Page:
We're often asked about the etiquette around wedding photography, and we're delighted to say that, these days, there aren't too many rules about who should or shouldn't appear in your family portraits - it's really up to you! But one question that still gets asked is, "Should my sibling's boyfriend or girlfriend be in my wedding photos?" It's an issue that can cause hurt feelings if not handled carefully, so we thought it was about time we offered some advice on the subject!
Should my sibling's boyfriend or girlfriend be in my wedding photos?
As a general rule, we recommend including sibling's partners in your wedding portraits if a) they've been together a long time, for example, more than two years, or b) seem quite serious about each other. In this case, including them should feel natural, as they already seem like part of the family, and excluding them could cause tension. If the sibling and their partner are in a new or rocky relationship, things become a little more complicated. In this case, we recommend explaining the situation to your wedding photographer, who should be able to work out a subtle way to get some family portraits with your sibling's partner, and some without. There will be so many different people popping in and out of portraits on the day, that this is easily done, and your sibling's partner probably won't even notice. And if, in the worst case scenario, they do notice, you can always blame the photographer after the fact, saying that they misunderstood the wedding photo checklist you gave them.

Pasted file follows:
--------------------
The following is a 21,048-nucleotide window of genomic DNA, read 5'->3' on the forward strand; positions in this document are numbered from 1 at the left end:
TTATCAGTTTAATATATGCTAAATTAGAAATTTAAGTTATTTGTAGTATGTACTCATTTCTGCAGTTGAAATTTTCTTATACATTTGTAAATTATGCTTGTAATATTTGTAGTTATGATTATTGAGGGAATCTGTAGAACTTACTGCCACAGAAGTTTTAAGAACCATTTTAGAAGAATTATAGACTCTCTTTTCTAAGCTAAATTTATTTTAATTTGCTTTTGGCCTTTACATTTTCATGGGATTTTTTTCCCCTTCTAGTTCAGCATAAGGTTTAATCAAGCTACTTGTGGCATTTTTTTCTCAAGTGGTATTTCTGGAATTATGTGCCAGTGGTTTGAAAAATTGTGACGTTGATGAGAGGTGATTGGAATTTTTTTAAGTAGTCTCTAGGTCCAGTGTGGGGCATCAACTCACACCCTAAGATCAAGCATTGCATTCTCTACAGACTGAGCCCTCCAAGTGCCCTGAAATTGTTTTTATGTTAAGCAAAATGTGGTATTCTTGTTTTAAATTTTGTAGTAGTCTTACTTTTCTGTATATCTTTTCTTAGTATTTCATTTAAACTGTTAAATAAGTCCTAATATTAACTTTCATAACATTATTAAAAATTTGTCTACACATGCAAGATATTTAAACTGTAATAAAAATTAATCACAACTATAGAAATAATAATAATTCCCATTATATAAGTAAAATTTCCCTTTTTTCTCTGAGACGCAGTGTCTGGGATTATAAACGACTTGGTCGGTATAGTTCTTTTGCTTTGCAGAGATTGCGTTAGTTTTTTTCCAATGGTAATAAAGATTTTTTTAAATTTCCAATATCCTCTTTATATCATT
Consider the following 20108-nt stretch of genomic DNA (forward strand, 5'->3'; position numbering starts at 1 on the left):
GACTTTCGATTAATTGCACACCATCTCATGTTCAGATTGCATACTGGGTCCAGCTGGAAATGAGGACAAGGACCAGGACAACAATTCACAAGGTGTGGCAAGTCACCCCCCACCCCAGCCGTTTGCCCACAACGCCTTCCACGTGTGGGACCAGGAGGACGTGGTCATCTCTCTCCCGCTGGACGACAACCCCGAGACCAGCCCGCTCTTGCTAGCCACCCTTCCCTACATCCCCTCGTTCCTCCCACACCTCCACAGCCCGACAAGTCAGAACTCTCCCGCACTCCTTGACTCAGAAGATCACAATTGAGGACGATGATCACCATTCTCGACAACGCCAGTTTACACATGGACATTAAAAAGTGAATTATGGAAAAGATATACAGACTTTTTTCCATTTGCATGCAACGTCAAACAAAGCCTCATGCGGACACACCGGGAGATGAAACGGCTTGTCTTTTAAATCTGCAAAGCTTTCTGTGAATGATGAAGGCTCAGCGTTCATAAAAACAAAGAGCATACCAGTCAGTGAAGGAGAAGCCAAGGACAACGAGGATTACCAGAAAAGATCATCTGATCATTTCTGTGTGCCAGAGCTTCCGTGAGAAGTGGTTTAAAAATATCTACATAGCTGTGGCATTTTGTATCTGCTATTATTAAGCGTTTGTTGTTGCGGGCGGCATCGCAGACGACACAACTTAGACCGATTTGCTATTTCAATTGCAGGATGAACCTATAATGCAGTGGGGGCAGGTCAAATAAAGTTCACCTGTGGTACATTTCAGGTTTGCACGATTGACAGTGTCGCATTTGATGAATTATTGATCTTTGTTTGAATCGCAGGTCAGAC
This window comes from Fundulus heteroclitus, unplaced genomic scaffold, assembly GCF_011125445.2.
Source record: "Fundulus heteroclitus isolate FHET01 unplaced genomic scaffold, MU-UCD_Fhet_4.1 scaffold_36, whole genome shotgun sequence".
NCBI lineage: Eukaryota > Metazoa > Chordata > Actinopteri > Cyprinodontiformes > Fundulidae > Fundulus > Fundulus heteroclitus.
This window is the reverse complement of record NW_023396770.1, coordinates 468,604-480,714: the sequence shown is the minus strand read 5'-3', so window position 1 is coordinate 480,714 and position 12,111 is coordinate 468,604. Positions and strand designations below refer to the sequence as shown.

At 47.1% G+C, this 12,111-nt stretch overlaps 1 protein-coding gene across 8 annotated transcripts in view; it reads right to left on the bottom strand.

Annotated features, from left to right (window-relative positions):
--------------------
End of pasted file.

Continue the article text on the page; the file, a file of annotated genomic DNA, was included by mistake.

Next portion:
Wouldn't it be easier to just exclude non-married partners?
In a word, no. Of course the format of your wedding portraits is entirely up to you, your partner and your wedding photographer, but leaving out an unmarried partner could cause unnecessary conflict, which is the last thing you want to have to deal with before, during or directly after your wedding. It's understandable that you might feel protective of your wedding portraits, and including someone who's essentially a stranger, or you don't get on with, can be difficult, but be realistic about how important these photographs are to you and your other half, and where they'll be used. Most couples don't end up framing the family portraits (it's really more of a parent thing!) and only include one or two in their wedding album, if they're having one. So you're probably not going to see those portraits all that often, except, perhaps, when you visit your parents' house (which will be more awkward for your sibling if they split from the partner in question, but that's their problem!). In short, including sibling's partners in your portraits is a nice gesture that generally pleases everyone, and the downsides are pretty minimal.
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